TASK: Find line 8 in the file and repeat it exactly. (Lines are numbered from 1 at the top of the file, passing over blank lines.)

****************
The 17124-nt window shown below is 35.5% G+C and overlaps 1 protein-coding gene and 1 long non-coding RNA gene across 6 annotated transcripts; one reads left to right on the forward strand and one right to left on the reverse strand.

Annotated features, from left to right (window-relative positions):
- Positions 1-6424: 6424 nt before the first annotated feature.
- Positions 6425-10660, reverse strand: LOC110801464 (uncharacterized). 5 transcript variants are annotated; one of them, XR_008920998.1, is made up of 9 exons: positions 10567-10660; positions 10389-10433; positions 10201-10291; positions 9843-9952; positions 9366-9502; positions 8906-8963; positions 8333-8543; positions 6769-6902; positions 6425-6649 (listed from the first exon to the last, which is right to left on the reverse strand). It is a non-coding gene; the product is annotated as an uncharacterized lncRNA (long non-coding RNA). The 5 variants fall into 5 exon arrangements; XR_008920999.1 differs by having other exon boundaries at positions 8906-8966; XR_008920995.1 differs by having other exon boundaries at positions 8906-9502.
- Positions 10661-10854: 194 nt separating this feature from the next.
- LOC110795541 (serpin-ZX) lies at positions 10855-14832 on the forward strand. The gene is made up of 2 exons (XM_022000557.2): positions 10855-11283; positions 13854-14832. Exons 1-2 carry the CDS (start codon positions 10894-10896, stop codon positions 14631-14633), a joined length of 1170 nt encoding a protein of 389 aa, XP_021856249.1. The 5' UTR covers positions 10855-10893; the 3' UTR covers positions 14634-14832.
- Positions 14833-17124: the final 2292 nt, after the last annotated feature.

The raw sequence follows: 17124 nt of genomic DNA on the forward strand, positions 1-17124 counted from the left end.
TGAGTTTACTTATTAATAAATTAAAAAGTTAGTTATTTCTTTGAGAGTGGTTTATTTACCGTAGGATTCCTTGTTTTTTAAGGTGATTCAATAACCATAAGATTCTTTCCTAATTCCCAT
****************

The raw sequence follows: 17124 nt of genomic DNA on the forward strand, positions 1-17124 counted from the left end.